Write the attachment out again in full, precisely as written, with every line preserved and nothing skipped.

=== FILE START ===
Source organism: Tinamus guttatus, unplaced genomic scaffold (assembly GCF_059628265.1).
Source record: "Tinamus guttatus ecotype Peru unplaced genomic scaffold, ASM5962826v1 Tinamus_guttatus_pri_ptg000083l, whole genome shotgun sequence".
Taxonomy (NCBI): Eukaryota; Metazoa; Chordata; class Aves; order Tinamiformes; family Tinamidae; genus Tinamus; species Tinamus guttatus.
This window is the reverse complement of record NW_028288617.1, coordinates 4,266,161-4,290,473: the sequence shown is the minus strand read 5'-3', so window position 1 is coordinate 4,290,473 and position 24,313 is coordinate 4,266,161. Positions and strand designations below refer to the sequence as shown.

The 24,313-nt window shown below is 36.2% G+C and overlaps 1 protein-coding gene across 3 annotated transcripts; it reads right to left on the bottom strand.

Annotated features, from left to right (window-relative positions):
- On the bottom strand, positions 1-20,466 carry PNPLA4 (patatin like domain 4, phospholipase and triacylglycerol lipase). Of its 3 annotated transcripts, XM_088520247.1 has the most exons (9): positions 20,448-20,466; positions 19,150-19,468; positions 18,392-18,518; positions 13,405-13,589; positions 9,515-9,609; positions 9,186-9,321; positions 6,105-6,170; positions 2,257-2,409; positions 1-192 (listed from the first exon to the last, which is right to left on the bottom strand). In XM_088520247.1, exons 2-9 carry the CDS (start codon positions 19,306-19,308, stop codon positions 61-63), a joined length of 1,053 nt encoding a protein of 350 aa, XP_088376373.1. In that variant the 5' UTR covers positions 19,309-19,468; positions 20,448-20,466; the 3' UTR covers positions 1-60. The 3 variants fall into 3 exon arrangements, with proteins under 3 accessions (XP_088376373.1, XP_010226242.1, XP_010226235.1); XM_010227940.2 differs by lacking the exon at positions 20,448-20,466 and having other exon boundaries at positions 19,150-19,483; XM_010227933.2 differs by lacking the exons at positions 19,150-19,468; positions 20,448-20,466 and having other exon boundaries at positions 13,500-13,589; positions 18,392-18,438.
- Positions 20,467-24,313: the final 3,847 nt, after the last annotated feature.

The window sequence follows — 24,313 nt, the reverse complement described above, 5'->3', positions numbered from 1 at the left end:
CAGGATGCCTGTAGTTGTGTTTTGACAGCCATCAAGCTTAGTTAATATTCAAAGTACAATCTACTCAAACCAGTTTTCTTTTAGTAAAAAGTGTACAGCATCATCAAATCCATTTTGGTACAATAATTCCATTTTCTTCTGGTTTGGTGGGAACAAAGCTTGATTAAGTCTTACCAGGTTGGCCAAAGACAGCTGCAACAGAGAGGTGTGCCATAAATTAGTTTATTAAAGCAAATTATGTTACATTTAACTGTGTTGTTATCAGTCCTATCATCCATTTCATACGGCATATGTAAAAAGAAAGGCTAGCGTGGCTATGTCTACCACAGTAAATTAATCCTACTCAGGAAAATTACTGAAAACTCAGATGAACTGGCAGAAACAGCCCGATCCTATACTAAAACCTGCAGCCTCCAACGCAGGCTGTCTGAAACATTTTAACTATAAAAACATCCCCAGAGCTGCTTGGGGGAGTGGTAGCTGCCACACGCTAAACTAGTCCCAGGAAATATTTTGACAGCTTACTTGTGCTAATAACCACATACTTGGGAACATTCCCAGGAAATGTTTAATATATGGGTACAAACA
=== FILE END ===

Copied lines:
Source organism: Tinamus guttatus, unplaced genomic scaffold (assembly GCF_059628265.1).
Source record: "Tinamus guttatus ecotype Peru unplaced genomic scaffold, ASM5962826v1 Tinamus_guttatus_pri_ptg000083l, whole genome shotgun sequence".
Taxonomy (NCBI): Eukaryota; Metazoa; Chordata; class Aves; order Tinamiformes; family Tinamidae; genus Tinamus; species Tinamus guttatus.
This window is the reverse complement of record NW_028288617.1, coordinates 4,266,161-4,290,473: the sequence shown is the minus strand read 5'-3', so window position 1 is coordinate 4,290,473 and position 24,313 is coordinate 4,266,161. Positions and strand designations below refer to the sequence as shown.

The 24,313-nt window shown below is 36.2% G+C and overlaps 1 protein-coding gene across 3 annotated transcripts; it reads right to left on the bottom strand.

Annotated features, from left to right (window-relative positions):
- On the bottom strand, positions 1-20,466 carry PNPLA4 (patatin like domain 4, phospholipase and triacylglycerol lipase). Of its 3 annotated transcripts, XM_088520247.1 has the most exons (9): positions 20,448-20,466; positions 19,150-19,468; positions 18,392-18,518; positions 13,405-13,589; positions 9,515-9,609; positions 9,186-9,321; positions 6,105-6,170; positions 2,257-2,409; positions 1-192 (listed from the first exon to the last, which is right to left on the bottom strand). In XM_088520247.1, exons 2-9 carry the CDS (start codon positions 19,306-19,308, stop codon positions 61-63), a joined length of 1,053 nt encoding a protein of 350 aa, XP_088376373.1. In that variant the 5' UTR covers positions 19,309-19,468; positions 20,448-20,466; the 3' UTR covers positions 1-60. The 3 variants fall into 3 exon arrangements, with proteins under 3 accessions (XP_088376373.1, XP_010226242.1, XP_010226235.1); XM_010227940.2 differs by lacking the exon at positions 20,448-20,466 and having other exon boundaries at positions 19,150-19,483; XM_010227933.2 differs by lacking the exons at positions 19,150-19,468; positions 20,448-20,466 and having other exon boundaries at positions 13,500-13,589; positions 18,392-18,438.
- Positions 20,467-24,313: the final 3,847 nt, after the last annotated feature.

The window sequence follows — 24,313 nt, the reverse complement described above, 5'->3', positions numbered from 1 at the left end:
CAGGATGCCTGTAGTTGTGTTTTGACAGCCATCAAGCTTAGTTAATATTCAAAGTACAATCTACTCAAACCAGTTTTCTTTTAGTAAAAAGTGTACAGCATCATCAAATCCATTTTGGTACAATAATTCCATTTTCTTCTGGTTTGGTGGGAACAAAGCTTGATTAAGTCTTACCAGGTTGGCCAAAGACAGCTGCAACAGAGAGGTGTGCCATAAATTAGTTTATTAAAGCAAATTATGTTACATTTAACTGTGTTGTTATCAGTCCTATCATCCATTTCATACGGCATATGTAAAAAGAAAGGCTAGCGTGGCTATGTCTACCACAGTAAATTAATCCTACTCAGGAAAATTACTGAAAACTCAGATGAACTGGCAGAAACAGCCCGATCCTATACTAAAACCTGCAGCCTCCAACGCAGGCTGTCTGAAACATTTTAACTATAAAAACATCCCCAGAGCTGCTTGGGGGAGTGGTAGCTGCCACACGCTAAACTAGTCCCAGGAAATATTTTGACAGCTTACTTGTGCTAATAACCACATACTTGGGAACATTCCCAGGAAATGTTTAATATATGGGTACAAACA